The good news for Icahn: His 73 million shares of Chesapeake represented only 1 percent of his portfolio as of Dec. 31, according to WhaleWisdom, a service that watches giant investors. The bad: Energy represented 16 percent of Icahn's portfolio even after a tough 2015 for energy stocks. His companies' losses on Chesapeake, Cheniere Energy and refining company CVR Energy each totaled $1 billion or more.

Leaving some money on the table is a good thing.

Mladen Antonov | AFP | Getty Images (left); Adam Jeffery | CNBC

David Einhorn built a billionaire fortune largely on big short-selling bets against financials. but, like Icahn, has stubbed his toe on energy bets. His Greenlight Capital has been buying Consol Energy, now at $11, since it was in the $30s. Consol is the lowest-cost coal producer in Appalachia and also has natural gas interests. His bet is that Consol will be the last coal producer standing, ready to supply a big chunk of the 25 percent of U.S. electricity that will come from coal after global-warming rules are implemented. (Coal, once 60 percent of electricity, will supply 30 percent this year, according to the Energy Information Administration, and 2016 will be the first year that natural gas surpasses coal generation annually).

Year-to-date, Consol is up 46 percent, though still down 60 percent in the past year. Consol and Einhorn may get there, but it will be a tough ride. Ask Carl Icahn.

In 2015, three stock positions cost Einhorn as much as three percent of capital in a calendar year — the first time that ever happened: Consol Energy, Micron Technology and SunEdison, which may file for bankruptcy, according to many recent press reports. An old investing adage advises to be happy if you miss out on the final 20 percent of gains in a stock that has already done well. Greenlight told investors that maybe it should have monetized gains in these stocks when they were higher.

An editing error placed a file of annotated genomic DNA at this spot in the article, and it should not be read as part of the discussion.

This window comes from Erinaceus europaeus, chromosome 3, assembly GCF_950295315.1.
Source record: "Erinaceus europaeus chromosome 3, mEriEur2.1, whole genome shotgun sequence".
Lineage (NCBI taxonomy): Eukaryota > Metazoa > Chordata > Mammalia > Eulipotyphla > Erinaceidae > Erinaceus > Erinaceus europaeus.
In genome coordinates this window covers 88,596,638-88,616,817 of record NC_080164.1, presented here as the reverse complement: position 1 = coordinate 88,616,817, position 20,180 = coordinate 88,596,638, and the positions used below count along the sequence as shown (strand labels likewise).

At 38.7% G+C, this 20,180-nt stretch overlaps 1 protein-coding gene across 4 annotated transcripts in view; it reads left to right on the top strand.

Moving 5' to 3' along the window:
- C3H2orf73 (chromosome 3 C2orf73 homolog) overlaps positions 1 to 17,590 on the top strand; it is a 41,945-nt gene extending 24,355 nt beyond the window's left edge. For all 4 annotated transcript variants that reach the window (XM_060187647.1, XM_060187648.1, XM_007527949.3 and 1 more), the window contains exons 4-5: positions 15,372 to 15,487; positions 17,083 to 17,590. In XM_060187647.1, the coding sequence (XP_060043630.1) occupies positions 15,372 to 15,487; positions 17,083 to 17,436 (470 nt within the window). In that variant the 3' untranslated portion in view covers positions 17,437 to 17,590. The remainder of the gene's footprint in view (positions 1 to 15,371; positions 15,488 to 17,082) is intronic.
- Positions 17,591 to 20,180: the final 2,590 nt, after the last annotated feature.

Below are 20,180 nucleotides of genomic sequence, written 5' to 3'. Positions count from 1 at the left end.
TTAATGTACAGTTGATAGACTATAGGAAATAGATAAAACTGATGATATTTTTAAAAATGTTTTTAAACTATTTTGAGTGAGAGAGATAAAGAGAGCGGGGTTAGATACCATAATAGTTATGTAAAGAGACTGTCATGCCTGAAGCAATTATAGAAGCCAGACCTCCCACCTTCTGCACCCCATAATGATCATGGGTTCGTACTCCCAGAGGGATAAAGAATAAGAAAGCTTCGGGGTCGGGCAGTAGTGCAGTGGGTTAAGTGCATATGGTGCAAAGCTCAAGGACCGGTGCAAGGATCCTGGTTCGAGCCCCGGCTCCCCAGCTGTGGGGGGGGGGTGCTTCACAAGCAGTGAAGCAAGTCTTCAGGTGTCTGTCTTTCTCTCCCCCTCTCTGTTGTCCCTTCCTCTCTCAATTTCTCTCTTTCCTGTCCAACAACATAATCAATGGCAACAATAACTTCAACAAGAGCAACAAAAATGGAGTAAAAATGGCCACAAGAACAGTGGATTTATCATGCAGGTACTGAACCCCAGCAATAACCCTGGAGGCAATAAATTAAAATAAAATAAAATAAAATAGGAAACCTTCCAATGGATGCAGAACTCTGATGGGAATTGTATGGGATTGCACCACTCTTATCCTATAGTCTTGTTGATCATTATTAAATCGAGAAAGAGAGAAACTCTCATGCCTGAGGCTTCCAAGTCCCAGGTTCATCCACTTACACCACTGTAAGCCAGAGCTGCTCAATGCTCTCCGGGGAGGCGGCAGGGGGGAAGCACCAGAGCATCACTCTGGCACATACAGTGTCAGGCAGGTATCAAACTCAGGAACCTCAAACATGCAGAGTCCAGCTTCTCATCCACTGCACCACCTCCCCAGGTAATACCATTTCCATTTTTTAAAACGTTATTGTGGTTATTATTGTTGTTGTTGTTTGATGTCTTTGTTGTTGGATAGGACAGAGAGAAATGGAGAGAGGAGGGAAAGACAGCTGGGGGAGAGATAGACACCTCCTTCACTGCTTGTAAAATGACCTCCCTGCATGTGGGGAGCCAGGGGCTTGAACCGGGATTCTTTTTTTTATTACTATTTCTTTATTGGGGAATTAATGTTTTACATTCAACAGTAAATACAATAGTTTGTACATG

"We run a concentrated portfolio. Our philosophy is to invest the most capital in ideas where we have the most conviction. Unfortunately, a good process does not prevent mistakes, nor does it guarantee good outcomes, especially on a short-term basis," Greenlight wrote.

When going outside your comfort zone, start small.

Lacy O’ Toole | CNBC (left); Scott Mlyn | CNBC

The Oracle of Omaha is usually a peerless picker of classic American blue-chip stocks — except this time.

Berkshire Hathaway began assembling what's now a $11.9 billion position in IBM in 2011, at average prices of about $170 a share, he said on CNBC last year. IBM's now at $147, up about $10 this year. As hedge fund boners go, this isn't the biggest. But this is Buffett we're talking about.

"It seems like he violated one of his own rules with IBM, which is that you should invest within your core competency," Carbonneau said.

In a sense, the core competency problem was why Buffett chose IBM and not Apple, Facebook or Google to make his tech bet in. He wanted the least "techie" of the tech bets. But in the recent bull market run, it's been the high-growth tech firms that have been most richly rewarded.

Carbonneau said a good lesson from Buffett's bet on IBM is that when an investor goes outside a sweet spot, take it slowly. "In retrospect it seems that his mistake was not necessarily going outside of his core competency, but doing so in such a big move," he said. "When you are venturing into unfamiliar waters, you probably want to dip your toe first rather than diving in headfirst."

For the record, Buffett continues to show faith in IBM, unlike another recent dog pick of his, Tesco, which he bailed on after performance shortfalls were followed by an accounting scandal. Buffett said his mistakes in the Tesco case were simple: first, he, and no one else, got the facts wrong, and then, he "thumb-sucked" for too long before selling.

A struggling company can signal an ominous sector trend.

Edward S. Lampert speaks at a news conference in New York in this November 17, 2004 file photo. 

Traders can mess up by picking the wrong company or by diagnosing trends wrong. When they do both, it's a doozy.

Billionaire hedge fund manager Lampert, who founded ESL Investments, has lost billions on his position in Sears Holdings, which has dropped to $15 a share from $175 since 2007 (Lampert joined the board in 2005 and became Sears' CEO and chairman in 2013). That's an eerie note to Ackman, now on the Valeant board, about how long it might take to turn around a failed bet.